Coming to Grips With Anchoring
The USGA and R&A's proposed ban affecting play with long and belly putters draws immediate praise and fire. Question is: What's next?
A day after Ernie Els dropped a 15-foot putt on the 72nd hole of the British Open at Royal Lytham & St. Annes in July, giving belly putters wins in three of the last four majors, the R&A conducted its annual post-Open press conference, where the topic of anchored putters was quickly brought up.
"We appreciate that there is much speculation about this and that we need to clarify the position as soon as possible," said Peter Dawson, chief executive of the R&A. "I think you're going to see us saying something about it one way or the other in a few months, rather than years."
On Nov. 28, Dawson and USGA executive director Mike Davis jointly announced a proposed rule that would prohibit the anchored style of putting. Rather than ban belly or long putters, it would ban any stroke where the grip or hand is anchored "directly" or by use of an "anchor point" on the body.
The ruling bodies are seeking comment from golfers and the golf industry over the next three months before making a final decision. Assuming the timeline remains unchanged, the rule will be approved by both the USGA and the R&A in the spring, and the anchored-stroke ban would go into effect with the next official revision of the rules in January 2016.
"It's been a polarizing issue, and for many years you've had people who genuinely care about the game sit on both sides of it," said Davis. "It's been fairly divisive, and it's only gotten more so in the last year."
Although overlength putters have been around the game in a small way since the 1930s, long and belly putters have been used in 15 victories in the last two years on the PGA Tour, including the 2011 PGA Championship (Keegan Bradley), the 2012 U.S. Open (Webb Simpson) and the 2012 British Open (Els). Davis also pointed to data that suggested belly and long putters were used by 3 to 4 percent of tour players from the 1980s through the mid-2000s before a sudden jump to 11 percent in 2011 and 15 percent this year.
Once an opponent of anchoring, Els' career received a kickstart from the belly putter, including his fourth major at this year's British Open. Photo: J.D. Cuban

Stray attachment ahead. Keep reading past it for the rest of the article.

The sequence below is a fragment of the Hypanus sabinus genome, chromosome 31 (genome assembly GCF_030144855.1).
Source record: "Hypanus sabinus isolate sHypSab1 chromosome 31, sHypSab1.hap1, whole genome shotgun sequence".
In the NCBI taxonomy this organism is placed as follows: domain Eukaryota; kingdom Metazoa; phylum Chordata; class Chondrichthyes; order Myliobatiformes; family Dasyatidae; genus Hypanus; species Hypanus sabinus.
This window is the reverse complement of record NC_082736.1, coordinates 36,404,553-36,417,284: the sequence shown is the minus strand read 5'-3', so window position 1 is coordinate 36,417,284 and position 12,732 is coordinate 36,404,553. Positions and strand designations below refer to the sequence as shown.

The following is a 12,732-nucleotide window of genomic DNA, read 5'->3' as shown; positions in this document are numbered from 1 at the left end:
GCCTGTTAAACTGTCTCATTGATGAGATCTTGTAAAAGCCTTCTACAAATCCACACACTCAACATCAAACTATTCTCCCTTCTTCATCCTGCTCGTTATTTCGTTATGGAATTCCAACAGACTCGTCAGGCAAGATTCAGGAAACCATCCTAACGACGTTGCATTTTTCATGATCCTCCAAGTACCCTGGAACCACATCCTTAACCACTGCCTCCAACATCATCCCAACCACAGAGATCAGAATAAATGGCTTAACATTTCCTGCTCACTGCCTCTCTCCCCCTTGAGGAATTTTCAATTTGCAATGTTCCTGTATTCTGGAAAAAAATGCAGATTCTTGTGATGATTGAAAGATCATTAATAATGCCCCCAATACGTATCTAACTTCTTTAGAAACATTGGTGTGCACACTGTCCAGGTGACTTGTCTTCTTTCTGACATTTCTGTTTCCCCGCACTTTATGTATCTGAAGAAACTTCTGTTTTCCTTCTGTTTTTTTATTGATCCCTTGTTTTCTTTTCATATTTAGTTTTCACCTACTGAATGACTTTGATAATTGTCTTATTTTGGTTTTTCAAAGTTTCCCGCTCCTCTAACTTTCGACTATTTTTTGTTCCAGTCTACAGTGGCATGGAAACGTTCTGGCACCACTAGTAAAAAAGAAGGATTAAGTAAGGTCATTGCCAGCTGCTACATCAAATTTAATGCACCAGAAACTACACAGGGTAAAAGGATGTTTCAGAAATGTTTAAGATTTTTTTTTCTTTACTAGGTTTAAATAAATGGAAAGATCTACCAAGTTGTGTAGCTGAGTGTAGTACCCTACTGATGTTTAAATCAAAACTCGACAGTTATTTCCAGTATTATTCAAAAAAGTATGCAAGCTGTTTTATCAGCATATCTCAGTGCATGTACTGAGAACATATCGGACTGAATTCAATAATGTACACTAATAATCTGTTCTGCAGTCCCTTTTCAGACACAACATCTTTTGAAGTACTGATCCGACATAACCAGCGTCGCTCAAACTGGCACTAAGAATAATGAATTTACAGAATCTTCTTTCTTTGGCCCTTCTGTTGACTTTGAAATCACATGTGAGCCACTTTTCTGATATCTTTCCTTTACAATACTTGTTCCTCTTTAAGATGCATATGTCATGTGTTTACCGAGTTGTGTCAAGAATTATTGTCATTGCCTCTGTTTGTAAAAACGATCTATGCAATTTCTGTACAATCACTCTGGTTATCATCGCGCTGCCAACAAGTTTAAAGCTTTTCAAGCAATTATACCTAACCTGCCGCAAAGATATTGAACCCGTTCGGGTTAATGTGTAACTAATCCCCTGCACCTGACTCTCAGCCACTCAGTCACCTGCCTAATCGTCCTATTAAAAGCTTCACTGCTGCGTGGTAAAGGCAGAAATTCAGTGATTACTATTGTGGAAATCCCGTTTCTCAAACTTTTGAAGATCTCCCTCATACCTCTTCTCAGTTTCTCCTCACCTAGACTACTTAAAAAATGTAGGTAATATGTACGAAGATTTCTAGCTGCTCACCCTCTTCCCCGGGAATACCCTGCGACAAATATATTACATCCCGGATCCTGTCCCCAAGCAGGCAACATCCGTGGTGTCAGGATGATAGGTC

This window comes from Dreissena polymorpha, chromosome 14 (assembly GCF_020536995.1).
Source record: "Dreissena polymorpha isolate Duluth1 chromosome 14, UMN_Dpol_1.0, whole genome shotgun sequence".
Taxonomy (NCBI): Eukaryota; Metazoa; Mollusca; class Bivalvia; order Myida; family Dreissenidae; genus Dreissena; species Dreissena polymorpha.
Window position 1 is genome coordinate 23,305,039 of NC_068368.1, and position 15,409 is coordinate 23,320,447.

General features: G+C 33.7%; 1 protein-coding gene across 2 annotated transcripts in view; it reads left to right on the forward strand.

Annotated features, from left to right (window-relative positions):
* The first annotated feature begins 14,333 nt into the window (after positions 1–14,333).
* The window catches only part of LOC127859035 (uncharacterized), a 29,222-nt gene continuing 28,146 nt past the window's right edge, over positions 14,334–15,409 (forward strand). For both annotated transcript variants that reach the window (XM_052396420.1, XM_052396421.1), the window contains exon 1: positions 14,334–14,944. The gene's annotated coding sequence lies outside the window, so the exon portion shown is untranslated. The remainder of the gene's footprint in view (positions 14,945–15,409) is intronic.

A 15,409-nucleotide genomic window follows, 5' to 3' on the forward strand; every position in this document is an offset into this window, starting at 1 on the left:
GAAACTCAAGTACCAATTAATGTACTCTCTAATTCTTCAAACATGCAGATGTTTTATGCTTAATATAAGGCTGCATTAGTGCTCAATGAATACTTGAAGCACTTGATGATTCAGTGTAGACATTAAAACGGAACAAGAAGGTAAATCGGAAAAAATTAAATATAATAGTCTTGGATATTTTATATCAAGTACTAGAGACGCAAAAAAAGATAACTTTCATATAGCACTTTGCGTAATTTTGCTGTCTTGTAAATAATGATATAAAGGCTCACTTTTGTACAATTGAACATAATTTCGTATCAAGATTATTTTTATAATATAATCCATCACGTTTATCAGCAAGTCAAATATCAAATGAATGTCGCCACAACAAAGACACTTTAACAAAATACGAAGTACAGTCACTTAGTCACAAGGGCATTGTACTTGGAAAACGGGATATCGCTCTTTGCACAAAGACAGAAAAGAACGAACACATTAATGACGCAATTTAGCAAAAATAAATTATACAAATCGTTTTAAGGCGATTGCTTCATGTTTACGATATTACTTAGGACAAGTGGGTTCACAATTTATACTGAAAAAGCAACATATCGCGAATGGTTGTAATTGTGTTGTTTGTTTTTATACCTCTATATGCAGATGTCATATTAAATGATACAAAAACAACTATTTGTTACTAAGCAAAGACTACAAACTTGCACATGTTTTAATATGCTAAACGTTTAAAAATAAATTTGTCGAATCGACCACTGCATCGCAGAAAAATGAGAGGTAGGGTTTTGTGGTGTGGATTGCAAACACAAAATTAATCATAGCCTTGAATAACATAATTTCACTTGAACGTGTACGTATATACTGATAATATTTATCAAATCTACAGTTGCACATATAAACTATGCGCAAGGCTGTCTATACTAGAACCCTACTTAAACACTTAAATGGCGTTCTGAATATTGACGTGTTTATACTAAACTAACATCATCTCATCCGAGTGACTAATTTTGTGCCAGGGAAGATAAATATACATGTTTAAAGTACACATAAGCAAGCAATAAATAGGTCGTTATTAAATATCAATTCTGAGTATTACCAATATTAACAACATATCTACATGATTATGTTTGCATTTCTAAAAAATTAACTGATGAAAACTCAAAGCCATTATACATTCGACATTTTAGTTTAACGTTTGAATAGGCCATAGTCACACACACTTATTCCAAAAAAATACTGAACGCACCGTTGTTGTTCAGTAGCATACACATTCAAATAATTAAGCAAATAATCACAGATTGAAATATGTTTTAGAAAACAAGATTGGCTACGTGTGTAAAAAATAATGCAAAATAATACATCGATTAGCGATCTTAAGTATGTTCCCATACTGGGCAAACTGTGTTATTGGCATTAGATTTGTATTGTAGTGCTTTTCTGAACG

"We're nervous about where this could lead, not just in putting. We're starting to see people do it with chip shots, and we just think fundamentally that is not golf," said Davis, noting it is not just a tour trend. According to the American Junior Golf Association (AJGA), approximately 2 percent of its roughly 5,000 members use long or belly putters. Tianlang Guan, 14, wielded a belly putter in winning the Asia-Pacific Amateur Championship and, with it, a spot in next year's Masters.
Judging from early reaction, the road from proposal to actual rule is likely to be littered with conversation and debate. Response to the possible ban on anchoring was swift -- as to be expected in this day of 24-hour news cycles and social media outlets where anyone with an opinion and a computer or cell phone can chime in instantly.
"I knew the wording of the rule was going to be key, and you know, it's a very considered and intelligent sort of decision," said Graeme McDowell at the World Challenge. "I think it was the only decision that could be made."
Brandt Snedeker went a step further, not only endorsing the proposed rule, but the USGA and R&A's authority as the game's rulesmakers as well. "I say this all the time, we as tour pros, we all think we're very, very smart," said Snedeker. "We're not when it comes to governing the game of golf. We have no clue how to do that. The USGA and the R&A do. Peter Dawson and Mike Davis are extremely intelligent people. They know what they're doing when it comes to the game of golf."
Those on the other side were equally passionate.
PGA of America president Ted Bishop cited his organization's online survey in which 63 percent of respondents were against a ban on anchoring. Bishop, making an appearance on Golf Channel, is concerned that a ban might affect the growth of the game and could possibly impact the enjoyment of those already playing.
"Let's face it, when people are playing better, they play more golf," said Bishop. "Fundamentally and philosophically to the PGA of America, it's disappointing that anything would happen in the sport of golf that would have any potential negative impact on enjoyment and number of rounds played."